If you are one of those people who always heads for the deep end, checking out the Y-40 Deep Joy is without question the treat of a lifetime. Divers get excited to cross this record breaking pool off your scuba diving bucket list!

Practical Diver Information:

Cost: The cost for diving in the Y-40 Deep Joy pool can be broken down into three categories; scuba diving, freediving and courses.

  • Scuba Diving: If you are a certified scuba diver with a buddy the cost per dive session ranges from €30.00 (during the week) to €40.00 (on weekends) equipment included. Unfortunately if you are a lone diver the cost is a little more expensive, around €60.00 which covers your equipment and a guide.
  • Freediving: Just like scuba diving, the cost for a freediving session varies between €32.00 and €40.00 depending on the day you decide to visit the pool. If you are looking to buddy up with a guide or trainer the cost jumps up to €75.00 to €90.00 per person.
  • Courses: The Y-40 Deep Joy offers a number of courses. Ranging from beginner to specialty courses, the staff at the Y-40 Deep Joy pool will teach you everything you need to know about scuba or freediving. Arrive at this world class facility with no previous experience and leave an encyclopedia of knowledge, the world of scuba and freediving is waiting for you!

Seasonality: The deepest pool in the world is open pretty much all year round closing down only for a short period at the beginning of the summer for regular maintenance. Make sure to book in advance if you are looking to stop by during the winter months; the pool is a pretty hot commodity among the diving community. Whenever you are looking to get wet, make sure you check the website schedule for the respective scuba and freediving times.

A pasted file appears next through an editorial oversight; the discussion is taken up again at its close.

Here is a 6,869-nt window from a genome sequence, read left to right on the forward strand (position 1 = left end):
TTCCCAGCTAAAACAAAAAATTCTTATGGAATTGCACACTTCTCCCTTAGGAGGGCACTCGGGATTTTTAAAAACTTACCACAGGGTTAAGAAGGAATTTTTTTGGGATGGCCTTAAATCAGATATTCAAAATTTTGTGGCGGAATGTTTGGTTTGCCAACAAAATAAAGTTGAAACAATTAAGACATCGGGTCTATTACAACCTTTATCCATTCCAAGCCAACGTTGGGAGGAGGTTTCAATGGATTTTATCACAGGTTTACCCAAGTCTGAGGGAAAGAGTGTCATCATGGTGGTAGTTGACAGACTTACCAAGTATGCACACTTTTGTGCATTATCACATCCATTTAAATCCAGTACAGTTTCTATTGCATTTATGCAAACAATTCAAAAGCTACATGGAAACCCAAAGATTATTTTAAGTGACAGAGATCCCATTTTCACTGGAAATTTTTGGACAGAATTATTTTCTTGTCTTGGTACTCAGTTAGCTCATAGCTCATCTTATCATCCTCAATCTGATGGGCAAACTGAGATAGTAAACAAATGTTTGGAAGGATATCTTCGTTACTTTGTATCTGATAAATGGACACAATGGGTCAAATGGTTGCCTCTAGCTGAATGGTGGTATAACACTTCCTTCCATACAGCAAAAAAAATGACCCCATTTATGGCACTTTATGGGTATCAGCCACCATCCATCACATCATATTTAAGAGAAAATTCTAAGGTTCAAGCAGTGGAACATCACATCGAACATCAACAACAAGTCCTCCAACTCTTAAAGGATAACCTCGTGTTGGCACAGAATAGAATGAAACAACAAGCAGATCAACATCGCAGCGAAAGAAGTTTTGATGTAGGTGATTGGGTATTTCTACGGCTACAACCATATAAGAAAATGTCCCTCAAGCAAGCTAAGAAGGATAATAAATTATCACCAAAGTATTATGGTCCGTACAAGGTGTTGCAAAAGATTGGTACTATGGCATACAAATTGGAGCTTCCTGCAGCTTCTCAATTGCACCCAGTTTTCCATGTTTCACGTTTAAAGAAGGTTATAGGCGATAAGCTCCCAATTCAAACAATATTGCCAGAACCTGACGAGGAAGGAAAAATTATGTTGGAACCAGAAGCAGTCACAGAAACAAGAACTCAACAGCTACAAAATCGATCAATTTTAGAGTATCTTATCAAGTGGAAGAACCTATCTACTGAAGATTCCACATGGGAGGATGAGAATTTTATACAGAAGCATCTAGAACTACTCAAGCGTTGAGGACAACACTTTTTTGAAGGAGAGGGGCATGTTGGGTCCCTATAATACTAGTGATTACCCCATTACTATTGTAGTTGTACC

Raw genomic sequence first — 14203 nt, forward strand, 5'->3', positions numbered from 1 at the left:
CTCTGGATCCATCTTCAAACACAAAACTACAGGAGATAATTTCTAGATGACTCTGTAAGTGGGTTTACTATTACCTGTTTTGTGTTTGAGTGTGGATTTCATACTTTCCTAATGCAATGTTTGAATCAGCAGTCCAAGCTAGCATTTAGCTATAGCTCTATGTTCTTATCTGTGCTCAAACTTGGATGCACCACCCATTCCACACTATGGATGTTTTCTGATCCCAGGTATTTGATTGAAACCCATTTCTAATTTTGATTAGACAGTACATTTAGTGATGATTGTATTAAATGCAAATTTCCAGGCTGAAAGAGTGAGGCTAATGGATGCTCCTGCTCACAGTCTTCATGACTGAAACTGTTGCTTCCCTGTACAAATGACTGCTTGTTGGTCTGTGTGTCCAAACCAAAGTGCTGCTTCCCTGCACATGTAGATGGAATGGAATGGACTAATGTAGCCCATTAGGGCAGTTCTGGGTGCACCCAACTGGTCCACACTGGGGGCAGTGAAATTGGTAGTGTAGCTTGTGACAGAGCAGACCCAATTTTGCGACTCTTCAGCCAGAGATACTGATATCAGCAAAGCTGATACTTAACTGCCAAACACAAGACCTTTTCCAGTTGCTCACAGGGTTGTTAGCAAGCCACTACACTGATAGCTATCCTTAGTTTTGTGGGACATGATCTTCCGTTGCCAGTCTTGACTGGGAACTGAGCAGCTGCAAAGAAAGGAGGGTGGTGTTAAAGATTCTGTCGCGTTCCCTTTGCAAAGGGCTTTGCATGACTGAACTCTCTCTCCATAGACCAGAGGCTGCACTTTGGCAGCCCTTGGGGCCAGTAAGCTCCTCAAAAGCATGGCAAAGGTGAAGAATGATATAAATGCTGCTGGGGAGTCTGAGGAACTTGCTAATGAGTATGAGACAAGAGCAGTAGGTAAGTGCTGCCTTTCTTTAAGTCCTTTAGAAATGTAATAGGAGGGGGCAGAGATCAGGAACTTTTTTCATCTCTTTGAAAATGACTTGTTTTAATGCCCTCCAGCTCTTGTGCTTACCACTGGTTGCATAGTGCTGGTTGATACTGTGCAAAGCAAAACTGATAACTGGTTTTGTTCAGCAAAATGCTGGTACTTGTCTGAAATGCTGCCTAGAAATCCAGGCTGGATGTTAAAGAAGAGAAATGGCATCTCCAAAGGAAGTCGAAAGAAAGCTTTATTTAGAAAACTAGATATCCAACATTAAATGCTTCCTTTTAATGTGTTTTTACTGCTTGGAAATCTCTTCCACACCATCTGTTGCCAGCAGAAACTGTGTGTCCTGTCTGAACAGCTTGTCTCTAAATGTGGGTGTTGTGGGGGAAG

Restrictions: Before visiting the pool, make sure to familiarize yourself with some of the safety restrictions of this facility:

  • Compulsory buddy system. If you do not have a dive buddy, guides are available at an additional fee.
  • Have your scuba certification or register for a beginner program with instructor.
  • Fill out a consent form – this can be done in advance online, in the lobby on one of the facility computers or for an additional €12.00 on paper (a pretty good incentive by the pool to encourage divers to go paperless). This consent form is valid until the new calendar year.
  • Diving to the maximum depth of your certification limit or with a certified instructor you can safely challenge yourself and go the full depth.

Joey And A Free Diver In The Deep Joy Pool

Writers Note: A huge thank you to all the people that made this bucket list dive possible including; the amazing crew at the Y-40 pool and the Travel Channel. A special thanks to Stefano Borghi, Marco Mancini and Aaron Schwartz for the sensational pictures featured in this article, your talent enable non divers to appreciate the underwater world! And to Iris Rocca the press manager at the Y-40; I am so grateful for your help in the writing of this article. You have been a tremendous resource and good friend.